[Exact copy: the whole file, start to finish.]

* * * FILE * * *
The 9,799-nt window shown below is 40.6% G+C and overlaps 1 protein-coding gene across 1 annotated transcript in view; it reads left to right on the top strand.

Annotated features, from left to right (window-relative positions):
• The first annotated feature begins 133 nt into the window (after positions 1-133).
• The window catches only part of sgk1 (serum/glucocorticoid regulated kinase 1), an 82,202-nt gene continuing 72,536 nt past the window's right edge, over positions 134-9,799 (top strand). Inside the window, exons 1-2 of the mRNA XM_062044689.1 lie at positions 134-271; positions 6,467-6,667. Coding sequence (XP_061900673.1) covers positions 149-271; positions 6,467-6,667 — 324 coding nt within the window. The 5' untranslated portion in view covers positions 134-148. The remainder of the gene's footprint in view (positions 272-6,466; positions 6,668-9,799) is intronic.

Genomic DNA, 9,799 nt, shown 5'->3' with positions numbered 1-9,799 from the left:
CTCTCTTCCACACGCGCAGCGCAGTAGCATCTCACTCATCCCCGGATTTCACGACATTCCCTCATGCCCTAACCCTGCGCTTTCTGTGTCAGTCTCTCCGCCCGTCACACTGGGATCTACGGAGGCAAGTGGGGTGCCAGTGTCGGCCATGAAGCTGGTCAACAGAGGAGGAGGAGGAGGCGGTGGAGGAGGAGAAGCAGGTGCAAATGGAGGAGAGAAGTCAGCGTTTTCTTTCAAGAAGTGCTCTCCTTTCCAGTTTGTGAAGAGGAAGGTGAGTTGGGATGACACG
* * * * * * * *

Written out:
The 9,799-nt window shown below is 40.6% G+C and overlaps 1 protein-coding gene across 1 annotated transcript in view; it reads left to right on the top strand.

Annotated features, from left to right (window-relative positions):
• The first annotated feature begins 133 nt into the window (after positions 1-133).
• The window catches only part of sgk1 (serum/glucocorticoid regulated kinase 1), an 82,202-nt gene continuing 72,536 nt past the window's right edge, over positions 134-9,799 (top strand). Inside the window, exons 1-2 of the mRNA XM_062044689.1 lie at positions 134-271; positions 6,467-6,667. Coding sequence (XP_061900673.1) covers positions 149-271; positions 6,467-6,667 — 324 coding nt within the window. The 5' untranslated portion in view covers positions 134-148. The remainder of the gene's footprint in view (positions 272-6,466; positions 6,668-9,799) is intronic.

Genomic DNA, 9,799 nt, shown 5'->3' with positions numbered 1-9,799 from the left:
CTCTCTTCCACACGCGCAGCGCAGTAGCATCTCACTCATCCCCGGATTTCACGACATTCCCTCATGCCCTAACCCTGCGCTTTCTGTGTCAGTCTCTCCGCCCGTCACACTGGGATCTACGGAGGCAAGTGGGGTGCCAGTGTCGGCCATGAAGCTGGTCAACAGAGGAGGAGGAGGAGGCGGTGGAGGAGGAGAAGCAGGTGCAAATGGAGGAGAGAAGTCAGCGTTTTCTTTCAAGAAGTGCTCTCCTTTCCAGTTTGTGAAGAGGAAGGTGAGTTGGGATGACACG